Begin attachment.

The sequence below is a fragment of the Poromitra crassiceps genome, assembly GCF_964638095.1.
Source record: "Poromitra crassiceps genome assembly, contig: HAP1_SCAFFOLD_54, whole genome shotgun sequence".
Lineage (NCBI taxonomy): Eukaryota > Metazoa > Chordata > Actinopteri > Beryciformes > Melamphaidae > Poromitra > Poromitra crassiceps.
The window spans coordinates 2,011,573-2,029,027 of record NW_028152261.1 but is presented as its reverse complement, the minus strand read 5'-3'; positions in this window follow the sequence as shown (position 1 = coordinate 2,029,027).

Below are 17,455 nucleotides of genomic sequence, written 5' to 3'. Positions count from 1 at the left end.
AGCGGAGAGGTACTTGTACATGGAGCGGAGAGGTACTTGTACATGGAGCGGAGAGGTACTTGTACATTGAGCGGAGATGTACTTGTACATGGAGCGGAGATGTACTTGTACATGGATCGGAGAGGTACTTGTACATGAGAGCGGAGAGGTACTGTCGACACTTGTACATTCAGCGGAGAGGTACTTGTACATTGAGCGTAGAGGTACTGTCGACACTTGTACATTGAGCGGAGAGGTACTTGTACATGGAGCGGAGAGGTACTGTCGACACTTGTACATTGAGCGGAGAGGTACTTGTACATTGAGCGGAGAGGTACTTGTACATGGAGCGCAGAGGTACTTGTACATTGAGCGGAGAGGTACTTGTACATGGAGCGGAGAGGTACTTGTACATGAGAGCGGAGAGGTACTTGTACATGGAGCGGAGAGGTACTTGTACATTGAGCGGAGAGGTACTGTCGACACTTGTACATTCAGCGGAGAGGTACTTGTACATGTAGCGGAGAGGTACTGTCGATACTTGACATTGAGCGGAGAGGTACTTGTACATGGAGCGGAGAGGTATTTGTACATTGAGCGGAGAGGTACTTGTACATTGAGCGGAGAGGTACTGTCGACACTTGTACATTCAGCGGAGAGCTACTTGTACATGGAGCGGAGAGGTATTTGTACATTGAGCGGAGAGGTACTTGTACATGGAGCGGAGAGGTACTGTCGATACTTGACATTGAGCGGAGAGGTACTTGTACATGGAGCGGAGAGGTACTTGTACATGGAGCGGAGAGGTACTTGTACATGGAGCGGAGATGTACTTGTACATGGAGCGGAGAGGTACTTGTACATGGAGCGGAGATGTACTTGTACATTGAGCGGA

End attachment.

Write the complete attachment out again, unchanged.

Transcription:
The sequence below is a fragment of the Poromitra crassiceps genome, assembly GCF_964638095.1.
Source record: "Poromitra crassiceps genome assembly, contig: HAP1_SCAFFOLD_54, whole genome shotgun sequence".
Lineage (NCBI taxonomy): Eukaryota > Metazoa > Chordata > Actinopteri > Beryciformes > Melamphaidae > Poromitra > Poromitra crassiceps.
The window spans coordinates 2,011,573-2,029,027 of record NW_028152261.1 but is presented as its reverse complement, the minus strand read 5'-3'; positions in this window follow the sequence as shown (position 1 = coordinate 2,029,027).

Below are 17,455 nucleotides of genomic sequence, written 5' to 3'. Positions count from 1 at the left end.
AGCGGAGAGGTACTTGTACATGGAGCGGAGAGGTACTTGTACATGGAGCGGAGAGGTACTTGTACATTGAGCGGAGATGTACTTGTACATGGAGCGGAGATGTACTTGTACATGGATCGGAGAGGTACTTGTACATGAGAGCGGAGAGGTACTGTCGACACTTGTACATTCAGCGGAGAGGTACTTGTACATTGAGCGTAGAGGTACTGTCGACACTTGTACATTGAGCGGAGAGGTACTTGTACATGGAGCGGAGAGGTACTGTCGACACTTGTACATTGAGCGGAGAGGTACTTGTACATTGAGCGGAGAGGTACTTGTACATGGAGCGCAGAGGTACTTGTACATTGAGCGGAGAGGTACTTGTACATGGAGCGGAGAGGTACTTGTACATGAGAGCGGAGAGGTACTTGTACATGGAGCGGAGAGGTACTTGTACATTGAGCGGAGAGGTACTGTCGACACTTGTACATTCAGCGGAGAGGTACTTGTACATGTAGCGGAGAGGTACTGTCGATACTTGACATTGAGCGGAGAGGTACTTGTACATGGAGCGGAGAGGTATTTGTACATTGAGCGGAGAGGTACTTGTACATTGAGCGGAGAGGTACTGTCGACACTTGTACATTCAGCGGAGAGCTACTTGTACATGGAGCGGAGAGGTATTTGTACATTGAGCGGAGAGGTACTTGTACATGGAGCGGAGAGGTACTGTCGATACTTGACATTGAGCGGAGAGGTACTTGTACATGGAGCGGAGAGGTACTTGTACATGGAGCGGAGAGGTACTTGTACATGGAGCGGAGATGTACTTGTACATGGAGCGGAGAGGTACTTGTACATGGAGCGGAGATGTACTTGTACATTGAGCGGA